It is hard to believe that it was almost ten years ago I witnessed a CNC router in action for the very first time. I was fascinated and simply had to have one! Although I had been in the creative end of the three dimensional sign business for most of my life I didn't really know what I would do with one of these machines - but I just knew it could do fantastic stuff.

Along with the CNC router I discovered the wonderful material called Precision Board and the glues, primers and other companion products they offer. Since then we have gone through many tons of the material using it in most signs and projects we tackle. This journal will chronicle our many adventures both past, present and future. I'll talk from the perspective of someone who pushes these products to the creative limit on a daily basis. I'll be adding to the stories two or three times each week. -dan

Friday, September 10, 2010

Simple is sometimes better.

Square or rectangular is the shape my materials arrive. It's not often I make signs that shape. But every once in a while the design of the project is such that a square or rectangular sign is the very best way to go. Simple is sometimes better.

The entrance feature we are building for Oyama Estates is one such project. The rock work is monumental, measuring more than nine feet tall and twenty feet wide on each side of the road. Sculpted by Phoenix Bermudez of Stone Tree Studios it is layered and rough and will be colorful too. The big bonsai tree that perches on top will add to the mix. To fulfill the feeling of tranquility we are seeking to achieve, the signs I designed needed to be very simple and elegant.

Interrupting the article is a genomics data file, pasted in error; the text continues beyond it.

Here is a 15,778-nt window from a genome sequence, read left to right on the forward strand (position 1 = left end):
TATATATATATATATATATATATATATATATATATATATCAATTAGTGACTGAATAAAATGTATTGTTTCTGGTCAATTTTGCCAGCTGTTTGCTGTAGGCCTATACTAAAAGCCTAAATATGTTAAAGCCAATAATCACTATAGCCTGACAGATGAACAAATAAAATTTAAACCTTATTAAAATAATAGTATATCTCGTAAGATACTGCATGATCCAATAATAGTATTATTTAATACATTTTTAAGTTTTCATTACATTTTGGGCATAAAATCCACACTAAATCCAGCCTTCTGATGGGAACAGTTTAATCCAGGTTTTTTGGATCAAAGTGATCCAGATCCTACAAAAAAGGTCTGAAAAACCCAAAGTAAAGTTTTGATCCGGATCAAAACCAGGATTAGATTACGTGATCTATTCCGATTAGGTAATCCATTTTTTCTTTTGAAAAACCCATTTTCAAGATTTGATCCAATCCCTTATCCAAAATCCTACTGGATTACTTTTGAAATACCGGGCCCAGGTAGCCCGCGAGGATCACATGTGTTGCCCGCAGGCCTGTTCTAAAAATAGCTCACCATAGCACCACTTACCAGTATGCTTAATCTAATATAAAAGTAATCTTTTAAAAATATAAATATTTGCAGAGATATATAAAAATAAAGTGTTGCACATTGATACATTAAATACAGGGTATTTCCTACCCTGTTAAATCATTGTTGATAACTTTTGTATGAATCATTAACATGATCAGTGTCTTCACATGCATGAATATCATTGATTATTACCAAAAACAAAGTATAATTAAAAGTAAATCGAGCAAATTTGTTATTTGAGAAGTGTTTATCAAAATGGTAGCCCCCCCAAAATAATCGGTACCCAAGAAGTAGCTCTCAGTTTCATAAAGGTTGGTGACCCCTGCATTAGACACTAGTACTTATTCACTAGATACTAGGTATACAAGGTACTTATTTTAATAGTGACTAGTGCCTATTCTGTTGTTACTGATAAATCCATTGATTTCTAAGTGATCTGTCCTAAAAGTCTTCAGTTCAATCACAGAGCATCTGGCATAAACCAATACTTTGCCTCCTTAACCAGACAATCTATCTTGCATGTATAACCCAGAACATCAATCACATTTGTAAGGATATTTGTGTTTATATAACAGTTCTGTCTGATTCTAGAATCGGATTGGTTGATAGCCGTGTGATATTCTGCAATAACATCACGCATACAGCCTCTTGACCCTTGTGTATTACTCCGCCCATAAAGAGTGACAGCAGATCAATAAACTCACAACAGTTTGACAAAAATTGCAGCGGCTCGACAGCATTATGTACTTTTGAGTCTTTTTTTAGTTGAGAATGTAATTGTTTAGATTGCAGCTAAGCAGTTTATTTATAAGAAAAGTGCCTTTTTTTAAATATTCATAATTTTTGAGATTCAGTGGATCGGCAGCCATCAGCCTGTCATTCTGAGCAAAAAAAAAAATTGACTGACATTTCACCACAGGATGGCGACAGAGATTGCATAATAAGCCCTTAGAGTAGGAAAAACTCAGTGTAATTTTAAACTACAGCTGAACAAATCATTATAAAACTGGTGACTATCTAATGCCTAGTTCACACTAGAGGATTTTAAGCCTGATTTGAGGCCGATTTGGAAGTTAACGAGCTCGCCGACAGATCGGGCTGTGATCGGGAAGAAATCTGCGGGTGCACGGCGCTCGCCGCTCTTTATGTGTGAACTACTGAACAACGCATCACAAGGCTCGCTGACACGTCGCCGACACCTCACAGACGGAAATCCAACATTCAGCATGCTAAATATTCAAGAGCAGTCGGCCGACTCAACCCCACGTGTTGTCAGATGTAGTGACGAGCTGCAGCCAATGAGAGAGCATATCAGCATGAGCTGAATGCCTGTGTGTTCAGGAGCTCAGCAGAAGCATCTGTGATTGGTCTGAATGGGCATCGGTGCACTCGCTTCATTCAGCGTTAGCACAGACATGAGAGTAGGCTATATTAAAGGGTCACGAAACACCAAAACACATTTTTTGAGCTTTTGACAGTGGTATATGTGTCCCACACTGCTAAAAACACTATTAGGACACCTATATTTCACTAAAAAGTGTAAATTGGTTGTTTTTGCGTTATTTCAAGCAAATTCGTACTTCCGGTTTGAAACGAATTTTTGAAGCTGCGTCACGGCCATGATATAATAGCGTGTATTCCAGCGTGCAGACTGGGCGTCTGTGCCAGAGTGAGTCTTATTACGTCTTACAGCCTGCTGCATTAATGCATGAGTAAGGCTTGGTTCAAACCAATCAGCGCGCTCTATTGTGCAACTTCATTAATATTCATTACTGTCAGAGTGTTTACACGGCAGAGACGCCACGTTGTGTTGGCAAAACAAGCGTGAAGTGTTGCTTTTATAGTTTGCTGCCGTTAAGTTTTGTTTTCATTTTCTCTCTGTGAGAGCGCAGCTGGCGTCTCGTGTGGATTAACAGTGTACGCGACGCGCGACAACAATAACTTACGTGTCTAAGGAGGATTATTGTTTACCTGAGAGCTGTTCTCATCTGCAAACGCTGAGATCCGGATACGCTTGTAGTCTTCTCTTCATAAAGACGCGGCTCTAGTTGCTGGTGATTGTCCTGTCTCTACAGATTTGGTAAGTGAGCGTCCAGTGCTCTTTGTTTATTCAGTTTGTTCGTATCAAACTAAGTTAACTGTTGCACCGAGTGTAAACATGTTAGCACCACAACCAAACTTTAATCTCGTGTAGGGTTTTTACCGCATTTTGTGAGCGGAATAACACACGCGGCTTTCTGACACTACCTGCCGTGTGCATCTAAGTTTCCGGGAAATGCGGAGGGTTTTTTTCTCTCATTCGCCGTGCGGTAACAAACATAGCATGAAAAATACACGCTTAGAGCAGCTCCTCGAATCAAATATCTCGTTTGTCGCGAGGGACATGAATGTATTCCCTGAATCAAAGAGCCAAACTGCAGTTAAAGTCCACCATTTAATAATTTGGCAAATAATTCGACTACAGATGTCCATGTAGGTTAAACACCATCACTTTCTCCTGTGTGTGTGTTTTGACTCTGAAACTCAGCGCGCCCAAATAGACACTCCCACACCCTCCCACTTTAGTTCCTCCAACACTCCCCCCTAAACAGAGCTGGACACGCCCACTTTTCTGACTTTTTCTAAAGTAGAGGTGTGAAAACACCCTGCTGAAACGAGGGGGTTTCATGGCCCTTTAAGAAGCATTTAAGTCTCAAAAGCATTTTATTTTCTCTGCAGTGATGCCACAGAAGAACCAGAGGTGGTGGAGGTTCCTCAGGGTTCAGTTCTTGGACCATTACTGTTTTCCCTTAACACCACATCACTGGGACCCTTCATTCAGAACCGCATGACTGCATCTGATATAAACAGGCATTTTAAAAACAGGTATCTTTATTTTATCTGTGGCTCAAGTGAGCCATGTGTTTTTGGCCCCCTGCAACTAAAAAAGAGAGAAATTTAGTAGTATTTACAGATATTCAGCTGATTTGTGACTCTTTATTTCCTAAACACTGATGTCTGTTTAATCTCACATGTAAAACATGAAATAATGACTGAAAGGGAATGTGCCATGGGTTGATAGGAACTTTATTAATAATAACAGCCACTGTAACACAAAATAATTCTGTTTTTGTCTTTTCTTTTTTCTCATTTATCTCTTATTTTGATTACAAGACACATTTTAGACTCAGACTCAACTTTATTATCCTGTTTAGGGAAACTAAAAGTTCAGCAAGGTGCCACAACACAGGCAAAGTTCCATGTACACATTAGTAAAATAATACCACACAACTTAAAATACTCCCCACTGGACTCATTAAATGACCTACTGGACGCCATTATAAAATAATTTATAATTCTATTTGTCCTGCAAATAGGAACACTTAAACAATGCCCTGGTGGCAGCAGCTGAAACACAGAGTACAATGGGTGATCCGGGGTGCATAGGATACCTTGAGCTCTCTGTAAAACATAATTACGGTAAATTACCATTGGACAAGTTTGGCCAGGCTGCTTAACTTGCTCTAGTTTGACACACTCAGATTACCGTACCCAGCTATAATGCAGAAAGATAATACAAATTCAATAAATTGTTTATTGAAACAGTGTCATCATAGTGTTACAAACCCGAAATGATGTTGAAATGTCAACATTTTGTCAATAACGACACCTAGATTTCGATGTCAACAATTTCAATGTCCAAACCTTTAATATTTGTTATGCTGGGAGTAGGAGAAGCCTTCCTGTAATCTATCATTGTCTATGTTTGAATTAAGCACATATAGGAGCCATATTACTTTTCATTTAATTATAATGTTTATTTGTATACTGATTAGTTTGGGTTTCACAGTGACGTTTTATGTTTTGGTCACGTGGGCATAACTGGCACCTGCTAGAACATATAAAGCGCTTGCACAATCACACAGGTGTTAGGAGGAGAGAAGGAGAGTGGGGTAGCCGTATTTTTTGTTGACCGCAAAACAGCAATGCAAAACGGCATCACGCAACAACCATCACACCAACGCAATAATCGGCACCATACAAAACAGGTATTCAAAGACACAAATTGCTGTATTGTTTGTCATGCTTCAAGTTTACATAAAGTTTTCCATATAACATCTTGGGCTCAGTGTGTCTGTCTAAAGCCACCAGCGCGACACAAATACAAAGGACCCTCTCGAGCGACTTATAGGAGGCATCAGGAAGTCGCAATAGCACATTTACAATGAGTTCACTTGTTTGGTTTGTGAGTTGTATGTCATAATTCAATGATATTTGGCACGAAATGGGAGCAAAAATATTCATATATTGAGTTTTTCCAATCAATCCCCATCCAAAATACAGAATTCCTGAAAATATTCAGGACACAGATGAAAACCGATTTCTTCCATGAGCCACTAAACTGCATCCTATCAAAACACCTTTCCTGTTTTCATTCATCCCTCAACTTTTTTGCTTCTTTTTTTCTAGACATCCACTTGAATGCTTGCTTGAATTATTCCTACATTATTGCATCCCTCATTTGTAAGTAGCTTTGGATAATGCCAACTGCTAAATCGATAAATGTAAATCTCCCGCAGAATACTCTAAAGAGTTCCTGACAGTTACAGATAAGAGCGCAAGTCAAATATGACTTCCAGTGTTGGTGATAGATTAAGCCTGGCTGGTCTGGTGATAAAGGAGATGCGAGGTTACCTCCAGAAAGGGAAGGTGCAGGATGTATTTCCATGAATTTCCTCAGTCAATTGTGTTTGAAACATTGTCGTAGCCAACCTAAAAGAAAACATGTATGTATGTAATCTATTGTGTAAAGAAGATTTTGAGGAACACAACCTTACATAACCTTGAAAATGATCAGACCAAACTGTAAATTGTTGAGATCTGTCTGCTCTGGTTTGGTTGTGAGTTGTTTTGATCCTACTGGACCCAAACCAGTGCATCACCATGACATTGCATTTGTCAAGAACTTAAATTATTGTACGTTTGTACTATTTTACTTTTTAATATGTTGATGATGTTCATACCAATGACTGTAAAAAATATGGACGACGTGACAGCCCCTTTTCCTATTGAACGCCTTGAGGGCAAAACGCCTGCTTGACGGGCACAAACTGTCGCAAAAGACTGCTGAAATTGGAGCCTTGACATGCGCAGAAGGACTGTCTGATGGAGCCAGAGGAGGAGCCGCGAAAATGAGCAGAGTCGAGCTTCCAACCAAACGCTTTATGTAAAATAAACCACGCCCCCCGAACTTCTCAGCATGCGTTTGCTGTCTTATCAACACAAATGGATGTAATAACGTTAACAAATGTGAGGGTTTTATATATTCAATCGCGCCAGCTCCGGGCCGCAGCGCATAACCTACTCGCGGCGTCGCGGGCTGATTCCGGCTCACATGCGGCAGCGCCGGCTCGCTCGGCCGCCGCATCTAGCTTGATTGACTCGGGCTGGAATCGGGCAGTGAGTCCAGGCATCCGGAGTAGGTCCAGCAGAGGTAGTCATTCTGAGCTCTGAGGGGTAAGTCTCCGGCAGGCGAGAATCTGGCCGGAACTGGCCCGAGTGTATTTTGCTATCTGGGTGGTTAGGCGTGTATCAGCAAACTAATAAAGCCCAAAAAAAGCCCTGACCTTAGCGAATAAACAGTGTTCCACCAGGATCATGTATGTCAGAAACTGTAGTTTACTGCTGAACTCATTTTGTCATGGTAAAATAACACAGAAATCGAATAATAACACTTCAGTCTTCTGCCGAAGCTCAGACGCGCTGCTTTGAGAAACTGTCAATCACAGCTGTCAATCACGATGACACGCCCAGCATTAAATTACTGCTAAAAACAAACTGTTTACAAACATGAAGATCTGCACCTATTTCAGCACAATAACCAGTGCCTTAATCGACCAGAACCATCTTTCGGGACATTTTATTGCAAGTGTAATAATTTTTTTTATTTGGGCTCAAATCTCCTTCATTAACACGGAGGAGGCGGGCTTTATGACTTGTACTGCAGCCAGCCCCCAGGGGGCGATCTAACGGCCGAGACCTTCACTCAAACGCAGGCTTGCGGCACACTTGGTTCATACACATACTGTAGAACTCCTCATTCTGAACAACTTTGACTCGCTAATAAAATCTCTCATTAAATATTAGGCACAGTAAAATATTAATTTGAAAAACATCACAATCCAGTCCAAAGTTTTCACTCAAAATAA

There is one for each side, measuring at just over five feet wide. They feature raised bevelled lettering and a mild texture. Each was designed in EnRoute, using the same background and then adding different lettering. In this fashion I only had to build the bulk of the file but once. The signs were routed from 30 lb Precision Board using a 3/8" ball nose bit to rough cut and a 1/8" bit for the final pass. I then added a heavy texture coat of Coastal Enterprises primer and then the usual acrylic paints for the base color. I layered on multiple glazes to build up rich colors on the background, resembling the look of leather when I was done. The gold leaf on the lettering was the finishing touch and adds an elegance impossible in any other medium.  The border is textured and beveled as well to add depth and play in the light. I look forward to seeing them in place on the rock, the simple icing on a complex, multilayered cake.

Once in a long while square is best.